Pakistan is not exactly car heaven. For a country of 200 million, there are only between 17 to 20 cars per 1000 people (as per 2018 data). Also, the kind of cars we have are limited as well The average Pakistani household has 6.7 people. Yet our preferred method of transportation is the classic, stuff everyone in the tiny car, philosophy. Barring that, it has been a ‘van’ – think the Suzuki Bolan, or APV, that is useful for larger families. For families that own cars, sedans are the done deal. And those sedans tend to be Japanese. Suzuki might as well be Pakistani, for its brand recognition in the country.
We paint this picture for you to understand why Profit considers Sazgar such an anomaly. The automobile assembler has decided to introduce SUVs from China in the Pakistani market. Will it work?
First, who are Sazgar? The company is principally engaged in the manufacturing and sale of three wheelers including auto rickshaws, tractor wheel rims and home appliances during the financial year. It has done mostly well: if one looks at the last six years of financials, turnover has risen from Rs2.5 billion in 2015, to Rs 3.9 billion in 2018, to Rs2.8 billion in 2020. Similarly, net income from Rs74 million in 2015, to Rs186 million in 2018, to Rs27 million in 2020.
Which leads to the question: what happened in 2020? That year is very much an anomaly: according to the company’s annual report, economic slowdown, higher inflation rate and higher borrowing cost deeply affected the automobile industry. In fact, during 2020, there was a decline in production and sale in respect of cars 54.90% and 53.50%, tractors 34.70% and 35.10%, 2&3 wheelers 23.10% and 23.10% respectively.
Plus, Sazgar shut its operations for an entire month during 2020, thereby missing its own production and sale targets. Consider: the net sale of three wheelers decreased from Rs 2,697.04 million to Rs 2,404.97 million, reflecting a decline of 10.83%. The net sale of automotive parts declined by 4.84 % from Rs 500.20 million to Rs 476.00 million. The net sales of home appliances has decreased from Rs 9.38 million to Rss 4.41 million compared with the corresponding period of last year.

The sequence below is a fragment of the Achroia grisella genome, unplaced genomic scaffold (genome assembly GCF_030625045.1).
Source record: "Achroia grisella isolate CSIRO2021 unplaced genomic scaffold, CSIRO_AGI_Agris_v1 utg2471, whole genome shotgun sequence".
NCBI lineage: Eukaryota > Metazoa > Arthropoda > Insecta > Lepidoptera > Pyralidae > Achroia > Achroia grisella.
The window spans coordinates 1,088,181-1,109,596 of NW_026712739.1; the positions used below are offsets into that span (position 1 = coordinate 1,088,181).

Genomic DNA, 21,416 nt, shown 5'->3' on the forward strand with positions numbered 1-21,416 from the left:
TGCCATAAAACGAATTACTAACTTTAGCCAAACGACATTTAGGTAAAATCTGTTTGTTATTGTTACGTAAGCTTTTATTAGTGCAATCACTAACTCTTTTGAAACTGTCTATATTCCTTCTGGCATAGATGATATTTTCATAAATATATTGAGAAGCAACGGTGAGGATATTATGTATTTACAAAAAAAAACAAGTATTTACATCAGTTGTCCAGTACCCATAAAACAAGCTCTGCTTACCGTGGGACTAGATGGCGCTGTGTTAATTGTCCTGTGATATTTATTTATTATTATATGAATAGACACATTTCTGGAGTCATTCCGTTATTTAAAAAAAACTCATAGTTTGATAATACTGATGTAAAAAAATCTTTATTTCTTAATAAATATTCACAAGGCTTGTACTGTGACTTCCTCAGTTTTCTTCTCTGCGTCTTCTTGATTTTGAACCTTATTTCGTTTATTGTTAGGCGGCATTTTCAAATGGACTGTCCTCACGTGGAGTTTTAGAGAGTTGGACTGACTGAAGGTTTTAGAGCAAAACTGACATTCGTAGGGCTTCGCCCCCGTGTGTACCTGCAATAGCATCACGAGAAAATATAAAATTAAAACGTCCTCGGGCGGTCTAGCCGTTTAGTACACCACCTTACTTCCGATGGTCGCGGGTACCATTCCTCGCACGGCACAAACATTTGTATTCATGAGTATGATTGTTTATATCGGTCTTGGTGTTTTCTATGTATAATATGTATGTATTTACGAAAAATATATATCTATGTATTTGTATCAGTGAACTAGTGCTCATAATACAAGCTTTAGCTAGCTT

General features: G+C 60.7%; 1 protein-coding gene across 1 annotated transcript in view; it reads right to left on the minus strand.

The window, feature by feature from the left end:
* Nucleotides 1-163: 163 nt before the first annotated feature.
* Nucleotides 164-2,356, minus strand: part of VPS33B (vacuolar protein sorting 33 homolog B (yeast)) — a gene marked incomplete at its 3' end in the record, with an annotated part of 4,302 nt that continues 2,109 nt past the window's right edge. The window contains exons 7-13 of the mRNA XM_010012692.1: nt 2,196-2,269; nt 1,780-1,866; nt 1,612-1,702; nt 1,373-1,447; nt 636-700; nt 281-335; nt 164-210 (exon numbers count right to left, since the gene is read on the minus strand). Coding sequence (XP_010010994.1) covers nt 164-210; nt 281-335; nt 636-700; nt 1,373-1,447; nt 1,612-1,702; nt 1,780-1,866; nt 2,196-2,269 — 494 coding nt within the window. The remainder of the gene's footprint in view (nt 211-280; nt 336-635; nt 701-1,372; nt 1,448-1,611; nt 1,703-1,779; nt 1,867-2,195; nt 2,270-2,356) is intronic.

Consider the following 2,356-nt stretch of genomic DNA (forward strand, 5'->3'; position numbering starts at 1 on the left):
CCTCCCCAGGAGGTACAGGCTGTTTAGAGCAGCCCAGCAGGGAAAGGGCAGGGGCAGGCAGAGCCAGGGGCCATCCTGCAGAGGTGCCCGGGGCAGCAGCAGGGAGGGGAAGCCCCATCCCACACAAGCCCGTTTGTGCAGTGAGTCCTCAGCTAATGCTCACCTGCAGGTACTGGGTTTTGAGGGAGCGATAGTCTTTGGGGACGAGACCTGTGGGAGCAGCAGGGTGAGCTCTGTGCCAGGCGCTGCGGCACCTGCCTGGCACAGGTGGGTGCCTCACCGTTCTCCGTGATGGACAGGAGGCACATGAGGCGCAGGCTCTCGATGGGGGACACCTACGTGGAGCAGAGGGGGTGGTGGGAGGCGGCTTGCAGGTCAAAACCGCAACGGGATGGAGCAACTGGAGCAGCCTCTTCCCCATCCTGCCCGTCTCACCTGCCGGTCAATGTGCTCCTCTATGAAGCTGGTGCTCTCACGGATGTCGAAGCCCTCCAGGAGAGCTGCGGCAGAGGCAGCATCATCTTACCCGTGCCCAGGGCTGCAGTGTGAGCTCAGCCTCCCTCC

But both Sazgar (and by extension, this magazine), are hopeful about the future. As the annual report notes: “The Company intends to introduce passenger cars and off-road vehicles in the market during the financial year 2020-21. This would be the new segment of market for the Company and it has to face various challenges for penetration in the market. The Company is establishing a solid dealership network throughout the country for the marketing, sale and after sale service of its products. The Company is receiving inquiries on daily basis from the prospective buyers of the passenger cars and off-road vehicles and interested parties for the dealership”.
So to the first trend: SUVs. The trend of SUVS has been slow to catch on in Pakistan – they are expensive, they consume a lot of fuel, and in previous years, the road conditions did not warrant such nice cars. But this has changed in the last few years: SUVs are now the rage for that group of people who would typically have opted for a high-end sedan. SUVs account for less than 10% of all car sales in Pakistan, but are expected to grow (consider India, where SUV car sales now account for 36%). Those that would have bought nice Honda Civics and Toyota Corollas are now gravitating towards compact SUVs.
Sazgar is hoping to bank on this market. It has already introduced BAIC, or Beijing Automotive Industry Holding Co., Ltd.
BAIC is huge: it is a Chinese state-owned enterprise that has existed for 59 years, and is now the third largest automotive group in China, producing more than two million vehicles a year with 2.4 million sold units in 2018. It also exports to more than 40 countries or regions. Crucially, the company is the third largest electric vehicle manufacturer in the world.
Now, Sazgar, in a notice to the PSX on March 18, has said that it will introduce another Chinese brand, Haval. This is an SUV brand of another Chinese automaker, Great Wall Motors. The company has only been around since 2002, and created a name for itself by introducing the SUV craze in China in the mid-2000s.
Both BAIC and GWM have massive operations within China, slick English websites (key for Chinese firms), and a sizable global presence. Yet there is one country that seems to have missed the boat: Pakistan. It is perhaps a testament to Pakistan’s automobile ‘backwardness’ that our only conceptions of cars still seem very much stuck to dated Japanese models.
Even Sazgar is aware of this. As it notes: “This brand is much famous in the Chinese markets and BAIC group is one of the largest vehicle manufacturers in China specially the Off- Road vehicles. The products are already trial and tested in China. However, the brand is new for the Pakistani markets.”
The company says it has started “ abrand awareness campaign on social media which is being proved very effective. Alongside, the company has also imported some units of these vehicles which are being tested on Pakistani Roads under local weather conditions. The results so far are encouraging.”
Will it be enough to make Pakistanis switch?